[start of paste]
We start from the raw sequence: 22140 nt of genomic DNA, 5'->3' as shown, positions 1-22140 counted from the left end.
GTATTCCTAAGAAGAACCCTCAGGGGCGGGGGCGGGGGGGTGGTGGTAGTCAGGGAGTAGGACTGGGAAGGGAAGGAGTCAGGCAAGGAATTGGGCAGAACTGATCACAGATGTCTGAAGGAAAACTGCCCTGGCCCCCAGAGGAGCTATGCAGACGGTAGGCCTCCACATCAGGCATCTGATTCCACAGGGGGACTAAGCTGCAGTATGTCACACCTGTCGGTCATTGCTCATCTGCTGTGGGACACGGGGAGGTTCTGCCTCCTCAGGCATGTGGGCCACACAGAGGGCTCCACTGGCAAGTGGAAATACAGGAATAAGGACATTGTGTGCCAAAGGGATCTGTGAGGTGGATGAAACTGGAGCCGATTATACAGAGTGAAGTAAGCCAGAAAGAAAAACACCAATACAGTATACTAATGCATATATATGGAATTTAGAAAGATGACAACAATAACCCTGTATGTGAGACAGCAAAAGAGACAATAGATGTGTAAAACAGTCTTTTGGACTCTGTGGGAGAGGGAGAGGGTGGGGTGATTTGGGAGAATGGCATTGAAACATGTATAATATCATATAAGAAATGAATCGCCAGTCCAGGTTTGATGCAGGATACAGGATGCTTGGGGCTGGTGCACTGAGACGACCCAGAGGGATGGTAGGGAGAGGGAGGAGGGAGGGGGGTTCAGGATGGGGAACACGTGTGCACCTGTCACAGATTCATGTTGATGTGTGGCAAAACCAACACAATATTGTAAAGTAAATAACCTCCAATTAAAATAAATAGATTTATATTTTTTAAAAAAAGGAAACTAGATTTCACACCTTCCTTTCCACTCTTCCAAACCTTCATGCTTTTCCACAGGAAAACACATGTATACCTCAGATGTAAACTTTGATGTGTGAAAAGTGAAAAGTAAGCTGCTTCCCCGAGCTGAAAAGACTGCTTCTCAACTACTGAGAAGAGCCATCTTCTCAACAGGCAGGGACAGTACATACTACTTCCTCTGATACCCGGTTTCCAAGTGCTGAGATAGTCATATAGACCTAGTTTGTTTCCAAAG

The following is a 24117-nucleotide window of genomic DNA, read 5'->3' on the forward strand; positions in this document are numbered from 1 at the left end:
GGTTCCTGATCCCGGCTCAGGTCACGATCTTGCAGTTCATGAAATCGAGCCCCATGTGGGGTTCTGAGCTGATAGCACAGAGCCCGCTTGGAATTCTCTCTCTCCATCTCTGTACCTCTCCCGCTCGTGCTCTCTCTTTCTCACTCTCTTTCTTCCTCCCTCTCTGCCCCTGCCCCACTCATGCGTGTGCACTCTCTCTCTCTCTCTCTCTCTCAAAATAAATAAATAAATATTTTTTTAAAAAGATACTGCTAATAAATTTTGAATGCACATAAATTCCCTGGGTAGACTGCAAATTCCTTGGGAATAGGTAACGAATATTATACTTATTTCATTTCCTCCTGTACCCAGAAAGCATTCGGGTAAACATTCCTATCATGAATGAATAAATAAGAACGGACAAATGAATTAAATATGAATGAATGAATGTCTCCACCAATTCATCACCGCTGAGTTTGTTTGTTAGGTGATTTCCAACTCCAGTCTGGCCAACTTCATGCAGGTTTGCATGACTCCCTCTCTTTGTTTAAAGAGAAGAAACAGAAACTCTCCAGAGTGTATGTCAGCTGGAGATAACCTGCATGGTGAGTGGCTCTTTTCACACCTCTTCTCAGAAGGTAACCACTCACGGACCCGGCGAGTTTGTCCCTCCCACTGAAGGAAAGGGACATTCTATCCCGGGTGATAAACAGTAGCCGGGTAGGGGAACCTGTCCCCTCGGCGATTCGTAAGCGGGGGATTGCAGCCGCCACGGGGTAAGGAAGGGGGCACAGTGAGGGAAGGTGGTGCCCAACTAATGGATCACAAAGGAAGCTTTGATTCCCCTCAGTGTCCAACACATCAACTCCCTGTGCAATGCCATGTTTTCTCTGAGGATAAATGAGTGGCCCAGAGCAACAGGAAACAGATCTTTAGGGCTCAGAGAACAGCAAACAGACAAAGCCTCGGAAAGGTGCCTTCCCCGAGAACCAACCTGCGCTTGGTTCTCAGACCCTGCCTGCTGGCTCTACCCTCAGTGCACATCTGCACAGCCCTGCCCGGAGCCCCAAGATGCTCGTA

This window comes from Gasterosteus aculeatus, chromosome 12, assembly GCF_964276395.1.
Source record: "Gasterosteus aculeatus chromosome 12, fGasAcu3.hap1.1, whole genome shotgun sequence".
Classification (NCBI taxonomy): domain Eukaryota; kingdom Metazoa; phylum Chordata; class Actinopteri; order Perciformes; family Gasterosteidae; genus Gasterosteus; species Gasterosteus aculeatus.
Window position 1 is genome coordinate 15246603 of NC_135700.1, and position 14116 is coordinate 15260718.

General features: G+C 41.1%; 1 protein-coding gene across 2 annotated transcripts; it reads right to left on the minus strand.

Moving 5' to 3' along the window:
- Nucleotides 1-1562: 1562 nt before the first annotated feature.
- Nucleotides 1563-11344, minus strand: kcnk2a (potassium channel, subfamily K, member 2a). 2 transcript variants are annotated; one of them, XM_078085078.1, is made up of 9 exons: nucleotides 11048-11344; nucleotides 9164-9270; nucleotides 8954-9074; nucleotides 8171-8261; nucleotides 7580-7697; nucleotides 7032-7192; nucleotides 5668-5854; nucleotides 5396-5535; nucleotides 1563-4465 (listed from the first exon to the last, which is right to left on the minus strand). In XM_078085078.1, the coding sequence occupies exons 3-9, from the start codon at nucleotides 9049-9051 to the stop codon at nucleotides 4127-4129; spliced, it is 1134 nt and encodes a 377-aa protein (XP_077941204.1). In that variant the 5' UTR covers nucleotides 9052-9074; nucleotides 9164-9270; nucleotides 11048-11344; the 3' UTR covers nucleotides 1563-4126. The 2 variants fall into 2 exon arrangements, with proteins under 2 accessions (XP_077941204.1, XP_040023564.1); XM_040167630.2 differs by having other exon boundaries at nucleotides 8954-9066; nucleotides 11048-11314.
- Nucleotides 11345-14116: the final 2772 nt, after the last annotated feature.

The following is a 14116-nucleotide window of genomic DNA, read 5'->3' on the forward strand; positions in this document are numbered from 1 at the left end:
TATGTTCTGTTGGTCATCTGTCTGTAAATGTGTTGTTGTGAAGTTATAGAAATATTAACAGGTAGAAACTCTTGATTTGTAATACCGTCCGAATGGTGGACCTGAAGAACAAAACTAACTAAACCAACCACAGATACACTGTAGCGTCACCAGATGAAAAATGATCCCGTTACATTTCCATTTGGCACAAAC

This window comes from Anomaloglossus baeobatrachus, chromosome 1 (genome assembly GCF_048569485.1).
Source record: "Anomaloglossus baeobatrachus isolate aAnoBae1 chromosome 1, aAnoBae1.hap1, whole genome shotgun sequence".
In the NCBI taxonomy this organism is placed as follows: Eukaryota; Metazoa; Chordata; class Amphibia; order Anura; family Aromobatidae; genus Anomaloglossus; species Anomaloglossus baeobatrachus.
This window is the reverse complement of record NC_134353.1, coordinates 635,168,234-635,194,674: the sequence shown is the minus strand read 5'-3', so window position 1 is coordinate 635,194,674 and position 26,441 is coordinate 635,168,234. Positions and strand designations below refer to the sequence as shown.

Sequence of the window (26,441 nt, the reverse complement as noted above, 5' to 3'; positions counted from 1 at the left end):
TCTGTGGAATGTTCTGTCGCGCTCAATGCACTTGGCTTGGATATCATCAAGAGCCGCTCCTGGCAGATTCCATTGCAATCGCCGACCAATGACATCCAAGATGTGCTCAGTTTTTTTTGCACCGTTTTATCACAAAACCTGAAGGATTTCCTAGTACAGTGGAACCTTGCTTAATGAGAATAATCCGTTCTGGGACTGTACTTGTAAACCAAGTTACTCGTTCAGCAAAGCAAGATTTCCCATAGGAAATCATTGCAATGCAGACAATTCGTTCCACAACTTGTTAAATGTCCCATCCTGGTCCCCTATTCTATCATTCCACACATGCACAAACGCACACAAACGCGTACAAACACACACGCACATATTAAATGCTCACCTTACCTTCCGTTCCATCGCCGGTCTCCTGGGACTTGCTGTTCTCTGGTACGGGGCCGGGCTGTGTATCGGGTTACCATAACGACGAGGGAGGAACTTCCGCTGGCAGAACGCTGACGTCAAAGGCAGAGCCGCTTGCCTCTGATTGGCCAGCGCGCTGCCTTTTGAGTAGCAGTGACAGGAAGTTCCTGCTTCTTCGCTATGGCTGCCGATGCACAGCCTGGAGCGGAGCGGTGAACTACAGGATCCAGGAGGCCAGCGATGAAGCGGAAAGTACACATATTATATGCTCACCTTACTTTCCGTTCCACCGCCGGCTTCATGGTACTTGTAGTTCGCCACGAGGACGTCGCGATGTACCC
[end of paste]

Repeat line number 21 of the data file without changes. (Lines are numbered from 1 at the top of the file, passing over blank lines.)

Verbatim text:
TCTGTGGAATGTTCTGTCGCGCTCAATGCACTTGGCTTGGATATCATCAAGAGCCGCTCCTGGCAGATTCCATTGCAATCGCCGACCAATGACATCCAAGATGTGCTCAGTTTTTTTTGCACCGTTTTATCACAAAACCTGAAGGATTTCCTAGTACAGTGGAACCTTGCTTAATGAGAATAATCCGTTCTGGGACTGTACTTGTAAACCAAGTTACTCGTTCAGCAAAGCAAGATTTCCCATAGGAAATCATTGCAATGCAGACAATTCGTTCCACAACTTGTTAAATGTCCCATCCTGGTCCCCTATTCTATCATTCCACACATGCACAAACGCACACAAACGCGTACAAACACACACGCACATATTAAATGCTCACCTTACCTTCCGTTCCATCGCCGGTCTCCTGGGACTTGCTGTTCTCTGGTACGGGGCCGGGCTGTGTATCGGGTTACCATAACGACGAGGGAGGAACTTCCGCTGGCAGAACGCTGACGTCAAAGGCAGAGCCGCTTGCCTCTGATTGGCCAGCGCGCTGCCTTTTGAGTAGCAGTGACAGGAAGTTCCTGCTTCTTCGCTATGGCTGCCGATGCACAGCCTGGAGCGGAGCGGTGAACTACAGGATCCAGGAGGCCAGCGATGAAGCGGAAAGTACACATATTATATGCTCACCTTACTTTCCGTTCCACCGCCGGCTTCATGGTACTTGTAGTTCGCCACGAGGACGTCGCGATGTACCC